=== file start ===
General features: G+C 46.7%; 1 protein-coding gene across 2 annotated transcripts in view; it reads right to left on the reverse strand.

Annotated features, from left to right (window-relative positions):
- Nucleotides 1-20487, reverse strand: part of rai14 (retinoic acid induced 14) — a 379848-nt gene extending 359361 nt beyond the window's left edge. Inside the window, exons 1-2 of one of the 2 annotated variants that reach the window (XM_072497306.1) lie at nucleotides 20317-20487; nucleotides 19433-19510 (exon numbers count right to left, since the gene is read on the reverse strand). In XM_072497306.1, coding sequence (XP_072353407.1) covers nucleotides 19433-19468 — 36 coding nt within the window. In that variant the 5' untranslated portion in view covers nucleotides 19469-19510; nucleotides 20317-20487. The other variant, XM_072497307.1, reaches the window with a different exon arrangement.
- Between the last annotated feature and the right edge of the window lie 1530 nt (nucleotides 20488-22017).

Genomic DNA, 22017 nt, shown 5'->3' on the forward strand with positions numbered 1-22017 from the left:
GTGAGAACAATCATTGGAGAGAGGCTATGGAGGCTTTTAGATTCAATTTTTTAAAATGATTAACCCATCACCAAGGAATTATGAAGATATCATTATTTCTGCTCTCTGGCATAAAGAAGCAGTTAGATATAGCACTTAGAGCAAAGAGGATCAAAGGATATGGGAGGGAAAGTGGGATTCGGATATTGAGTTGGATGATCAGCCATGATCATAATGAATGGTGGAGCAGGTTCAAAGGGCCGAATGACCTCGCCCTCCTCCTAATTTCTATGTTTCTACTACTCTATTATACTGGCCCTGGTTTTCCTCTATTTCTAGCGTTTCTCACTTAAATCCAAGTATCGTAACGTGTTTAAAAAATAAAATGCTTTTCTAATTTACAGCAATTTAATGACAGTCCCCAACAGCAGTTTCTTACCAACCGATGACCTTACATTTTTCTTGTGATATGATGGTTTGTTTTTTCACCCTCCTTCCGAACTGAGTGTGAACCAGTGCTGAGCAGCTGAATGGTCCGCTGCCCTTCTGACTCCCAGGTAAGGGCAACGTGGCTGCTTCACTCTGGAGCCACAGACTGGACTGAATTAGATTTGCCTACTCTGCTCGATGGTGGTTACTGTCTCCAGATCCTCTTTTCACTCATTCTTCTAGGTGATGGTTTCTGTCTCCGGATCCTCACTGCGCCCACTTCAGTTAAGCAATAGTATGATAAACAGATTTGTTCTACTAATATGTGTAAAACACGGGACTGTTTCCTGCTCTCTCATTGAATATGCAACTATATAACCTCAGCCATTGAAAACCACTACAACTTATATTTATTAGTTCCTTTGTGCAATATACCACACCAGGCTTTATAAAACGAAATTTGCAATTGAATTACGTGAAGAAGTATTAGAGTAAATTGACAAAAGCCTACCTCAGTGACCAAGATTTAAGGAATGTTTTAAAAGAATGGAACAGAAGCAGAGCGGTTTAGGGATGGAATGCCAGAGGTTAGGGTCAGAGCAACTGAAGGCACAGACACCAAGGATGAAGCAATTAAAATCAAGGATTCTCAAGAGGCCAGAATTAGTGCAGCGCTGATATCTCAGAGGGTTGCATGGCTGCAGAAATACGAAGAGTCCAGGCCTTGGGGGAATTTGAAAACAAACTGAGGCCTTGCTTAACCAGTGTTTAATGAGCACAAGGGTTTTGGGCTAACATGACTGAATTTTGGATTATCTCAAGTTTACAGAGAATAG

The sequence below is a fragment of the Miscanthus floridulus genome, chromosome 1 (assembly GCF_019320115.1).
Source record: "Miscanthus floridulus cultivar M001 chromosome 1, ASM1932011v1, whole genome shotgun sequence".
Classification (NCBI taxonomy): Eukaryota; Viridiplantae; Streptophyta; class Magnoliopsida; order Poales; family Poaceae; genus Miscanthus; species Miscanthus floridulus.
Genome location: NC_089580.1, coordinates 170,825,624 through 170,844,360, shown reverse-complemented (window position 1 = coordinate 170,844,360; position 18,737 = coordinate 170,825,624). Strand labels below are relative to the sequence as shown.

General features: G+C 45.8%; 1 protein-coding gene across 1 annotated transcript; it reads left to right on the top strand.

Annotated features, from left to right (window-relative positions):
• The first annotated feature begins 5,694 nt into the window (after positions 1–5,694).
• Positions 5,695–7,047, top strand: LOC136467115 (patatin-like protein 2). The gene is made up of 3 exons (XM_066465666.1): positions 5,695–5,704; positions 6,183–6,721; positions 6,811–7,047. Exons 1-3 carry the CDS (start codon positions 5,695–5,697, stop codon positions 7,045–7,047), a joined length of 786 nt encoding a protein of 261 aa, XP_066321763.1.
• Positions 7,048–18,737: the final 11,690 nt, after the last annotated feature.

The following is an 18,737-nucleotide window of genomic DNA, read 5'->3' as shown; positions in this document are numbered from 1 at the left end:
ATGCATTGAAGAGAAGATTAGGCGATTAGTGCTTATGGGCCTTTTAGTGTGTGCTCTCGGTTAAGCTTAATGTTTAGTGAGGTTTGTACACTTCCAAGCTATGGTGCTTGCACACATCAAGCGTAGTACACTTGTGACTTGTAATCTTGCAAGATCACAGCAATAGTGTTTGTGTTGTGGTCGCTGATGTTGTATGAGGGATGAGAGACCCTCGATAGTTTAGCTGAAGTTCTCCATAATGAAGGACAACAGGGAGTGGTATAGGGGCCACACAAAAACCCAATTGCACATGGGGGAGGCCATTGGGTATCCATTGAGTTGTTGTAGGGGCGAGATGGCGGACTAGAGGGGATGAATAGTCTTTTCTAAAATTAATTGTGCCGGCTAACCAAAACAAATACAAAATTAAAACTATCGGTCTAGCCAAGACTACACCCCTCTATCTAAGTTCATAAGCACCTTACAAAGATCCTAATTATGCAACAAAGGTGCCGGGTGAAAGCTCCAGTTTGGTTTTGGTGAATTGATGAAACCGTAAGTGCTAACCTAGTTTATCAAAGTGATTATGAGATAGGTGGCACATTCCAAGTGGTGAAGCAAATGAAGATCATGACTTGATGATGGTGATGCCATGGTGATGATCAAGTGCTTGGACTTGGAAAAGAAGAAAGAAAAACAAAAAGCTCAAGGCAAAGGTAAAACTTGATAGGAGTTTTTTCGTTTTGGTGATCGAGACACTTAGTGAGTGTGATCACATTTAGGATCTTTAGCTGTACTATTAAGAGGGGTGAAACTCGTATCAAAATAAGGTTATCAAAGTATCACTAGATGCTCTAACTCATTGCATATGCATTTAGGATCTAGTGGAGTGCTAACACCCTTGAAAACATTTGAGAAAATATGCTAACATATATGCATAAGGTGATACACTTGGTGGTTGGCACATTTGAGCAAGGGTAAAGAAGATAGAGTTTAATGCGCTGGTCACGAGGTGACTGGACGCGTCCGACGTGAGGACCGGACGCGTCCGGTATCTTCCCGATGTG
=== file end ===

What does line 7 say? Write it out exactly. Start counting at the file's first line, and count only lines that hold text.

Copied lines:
The sequence below is a fragment of the Miscanthus floridulus genome, chromosome 1 (assembly GCF_019320115.1).